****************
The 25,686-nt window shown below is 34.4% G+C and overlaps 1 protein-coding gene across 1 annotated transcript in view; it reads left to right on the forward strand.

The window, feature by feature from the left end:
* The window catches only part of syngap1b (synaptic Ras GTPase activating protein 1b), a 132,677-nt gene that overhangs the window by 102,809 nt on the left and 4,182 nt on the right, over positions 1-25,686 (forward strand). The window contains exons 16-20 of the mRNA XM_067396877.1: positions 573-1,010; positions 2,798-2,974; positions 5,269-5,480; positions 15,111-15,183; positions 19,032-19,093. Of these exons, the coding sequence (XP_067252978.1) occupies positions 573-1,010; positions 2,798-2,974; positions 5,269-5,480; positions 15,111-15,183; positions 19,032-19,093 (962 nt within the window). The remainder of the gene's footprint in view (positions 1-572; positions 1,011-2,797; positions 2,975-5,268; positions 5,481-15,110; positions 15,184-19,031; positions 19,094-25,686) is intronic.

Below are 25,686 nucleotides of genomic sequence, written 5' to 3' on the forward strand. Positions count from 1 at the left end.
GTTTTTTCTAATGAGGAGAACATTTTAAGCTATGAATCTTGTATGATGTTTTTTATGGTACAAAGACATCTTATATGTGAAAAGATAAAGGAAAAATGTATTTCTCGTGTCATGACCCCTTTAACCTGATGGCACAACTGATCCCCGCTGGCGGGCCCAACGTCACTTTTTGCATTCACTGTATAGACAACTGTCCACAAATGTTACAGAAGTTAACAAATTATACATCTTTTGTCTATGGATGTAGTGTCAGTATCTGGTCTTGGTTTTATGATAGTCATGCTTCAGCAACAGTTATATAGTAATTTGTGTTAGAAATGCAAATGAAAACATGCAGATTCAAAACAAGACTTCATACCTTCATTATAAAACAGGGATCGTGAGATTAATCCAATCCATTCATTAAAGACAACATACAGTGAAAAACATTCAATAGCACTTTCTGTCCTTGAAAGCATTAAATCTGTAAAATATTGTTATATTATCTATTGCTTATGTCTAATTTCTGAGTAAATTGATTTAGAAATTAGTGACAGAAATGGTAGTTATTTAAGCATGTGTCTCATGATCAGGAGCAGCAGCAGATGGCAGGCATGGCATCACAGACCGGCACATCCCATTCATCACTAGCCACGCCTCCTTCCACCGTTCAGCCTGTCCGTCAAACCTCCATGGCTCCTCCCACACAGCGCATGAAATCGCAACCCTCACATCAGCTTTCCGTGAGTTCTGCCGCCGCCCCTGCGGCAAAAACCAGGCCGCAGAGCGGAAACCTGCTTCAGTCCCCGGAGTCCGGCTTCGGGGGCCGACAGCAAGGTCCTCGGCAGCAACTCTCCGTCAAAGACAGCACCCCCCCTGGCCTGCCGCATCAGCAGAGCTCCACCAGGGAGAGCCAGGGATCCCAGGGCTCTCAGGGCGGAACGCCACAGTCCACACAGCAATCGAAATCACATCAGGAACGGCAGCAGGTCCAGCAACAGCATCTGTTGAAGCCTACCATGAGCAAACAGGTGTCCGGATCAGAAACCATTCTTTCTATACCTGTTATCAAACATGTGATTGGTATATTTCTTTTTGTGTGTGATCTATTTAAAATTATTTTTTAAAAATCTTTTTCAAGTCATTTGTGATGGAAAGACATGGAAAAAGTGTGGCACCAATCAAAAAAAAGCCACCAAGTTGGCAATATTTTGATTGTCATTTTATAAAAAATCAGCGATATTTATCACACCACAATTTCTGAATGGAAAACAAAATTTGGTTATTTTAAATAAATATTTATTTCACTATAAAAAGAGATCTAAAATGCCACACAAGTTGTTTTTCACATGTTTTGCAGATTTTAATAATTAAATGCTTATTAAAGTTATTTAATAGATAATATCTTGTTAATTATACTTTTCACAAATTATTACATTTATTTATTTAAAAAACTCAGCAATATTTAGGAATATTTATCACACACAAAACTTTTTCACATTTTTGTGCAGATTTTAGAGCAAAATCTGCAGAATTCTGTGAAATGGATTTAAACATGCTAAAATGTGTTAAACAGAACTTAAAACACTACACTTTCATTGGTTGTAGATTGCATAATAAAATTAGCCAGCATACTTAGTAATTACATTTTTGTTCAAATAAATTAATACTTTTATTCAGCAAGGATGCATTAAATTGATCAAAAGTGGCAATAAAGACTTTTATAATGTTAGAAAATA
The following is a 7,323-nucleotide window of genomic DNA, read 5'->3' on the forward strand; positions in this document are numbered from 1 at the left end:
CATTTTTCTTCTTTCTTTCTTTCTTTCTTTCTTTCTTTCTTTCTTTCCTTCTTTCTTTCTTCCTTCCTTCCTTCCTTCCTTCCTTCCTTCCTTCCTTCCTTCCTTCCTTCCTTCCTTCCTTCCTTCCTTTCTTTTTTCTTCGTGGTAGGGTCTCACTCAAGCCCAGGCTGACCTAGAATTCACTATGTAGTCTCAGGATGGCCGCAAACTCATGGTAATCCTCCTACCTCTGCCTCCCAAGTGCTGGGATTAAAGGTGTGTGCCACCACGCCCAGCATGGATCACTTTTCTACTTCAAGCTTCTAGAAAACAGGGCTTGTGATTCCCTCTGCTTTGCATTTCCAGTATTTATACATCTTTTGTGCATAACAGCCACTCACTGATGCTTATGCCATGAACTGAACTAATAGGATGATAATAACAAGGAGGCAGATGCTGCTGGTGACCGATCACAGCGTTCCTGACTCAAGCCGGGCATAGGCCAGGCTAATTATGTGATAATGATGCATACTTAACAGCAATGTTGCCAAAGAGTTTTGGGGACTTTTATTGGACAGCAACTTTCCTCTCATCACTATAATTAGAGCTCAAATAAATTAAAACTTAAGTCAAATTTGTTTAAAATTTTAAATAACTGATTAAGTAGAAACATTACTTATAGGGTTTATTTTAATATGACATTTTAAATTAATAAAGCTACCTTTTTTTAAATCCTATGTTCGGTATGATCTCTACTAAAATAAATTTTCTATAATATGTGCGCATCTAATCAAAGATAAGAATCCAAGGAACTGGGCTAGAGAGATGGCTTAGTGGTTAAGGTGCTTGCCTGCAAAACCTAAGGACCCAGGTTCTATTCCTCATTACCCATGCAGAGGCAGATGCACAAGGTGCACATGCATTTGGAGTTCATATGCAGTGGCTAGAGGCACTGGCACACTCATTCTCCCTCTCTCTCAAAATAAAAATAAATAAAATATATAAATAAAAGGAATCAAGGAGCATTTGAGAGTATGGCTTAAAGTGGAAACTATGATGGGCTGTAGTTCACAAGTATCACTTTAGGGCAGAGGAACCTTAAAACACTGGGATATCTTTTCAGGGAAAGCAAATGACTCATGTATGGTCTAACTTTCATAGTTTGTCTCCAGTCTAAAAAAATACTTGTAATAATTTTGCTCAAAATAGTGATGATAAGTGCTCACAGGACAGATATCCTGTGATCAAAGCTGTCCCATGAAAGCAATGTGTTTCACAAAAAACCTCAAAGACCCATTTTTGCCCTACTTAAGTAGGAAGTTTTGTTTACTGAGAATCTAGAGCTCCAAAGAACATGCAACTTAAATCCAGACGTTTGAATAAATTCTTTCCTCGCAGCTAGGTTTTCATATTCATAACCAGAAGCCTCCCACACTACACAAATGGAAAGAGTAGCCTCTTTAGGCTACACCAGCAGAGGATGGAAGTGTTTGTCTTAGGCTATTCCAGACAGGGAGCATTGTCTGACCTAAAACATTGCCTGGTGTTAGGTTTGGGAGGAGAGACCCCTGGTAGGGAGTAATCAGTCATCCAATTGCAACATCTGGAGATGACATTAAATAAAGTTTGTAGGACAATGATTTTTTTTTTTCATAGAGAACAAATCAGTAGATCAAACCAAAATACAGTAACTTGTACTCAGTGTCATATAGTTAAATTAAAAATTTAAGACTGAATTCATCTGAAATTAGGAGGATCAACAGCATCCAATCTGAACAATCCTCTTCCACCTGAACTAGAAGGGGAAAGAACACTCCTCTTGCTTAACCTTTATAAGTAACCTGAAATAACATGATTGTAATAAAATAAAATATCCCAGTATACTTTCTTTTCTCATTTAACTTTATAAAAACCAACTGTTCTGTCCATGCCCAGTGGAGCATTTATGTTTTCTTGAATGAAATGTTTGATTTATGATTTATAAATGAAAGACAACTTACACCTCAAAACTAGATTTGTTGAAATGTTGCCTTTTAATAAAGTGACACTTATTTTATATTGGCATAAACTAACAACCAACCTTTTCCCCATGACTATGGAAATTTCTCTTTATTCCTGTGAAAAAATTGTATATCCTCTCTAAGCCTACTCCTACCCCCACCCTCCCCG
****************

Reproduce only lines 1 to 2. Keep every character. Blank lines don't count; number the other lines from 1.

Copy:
The 25,686-nt window shown below is 34.4% G+C and overlaps 1 protein-coding gene across 1 annotated transcript in view; it reads left to right on the forward strand.

The window, feature by feature from the left end: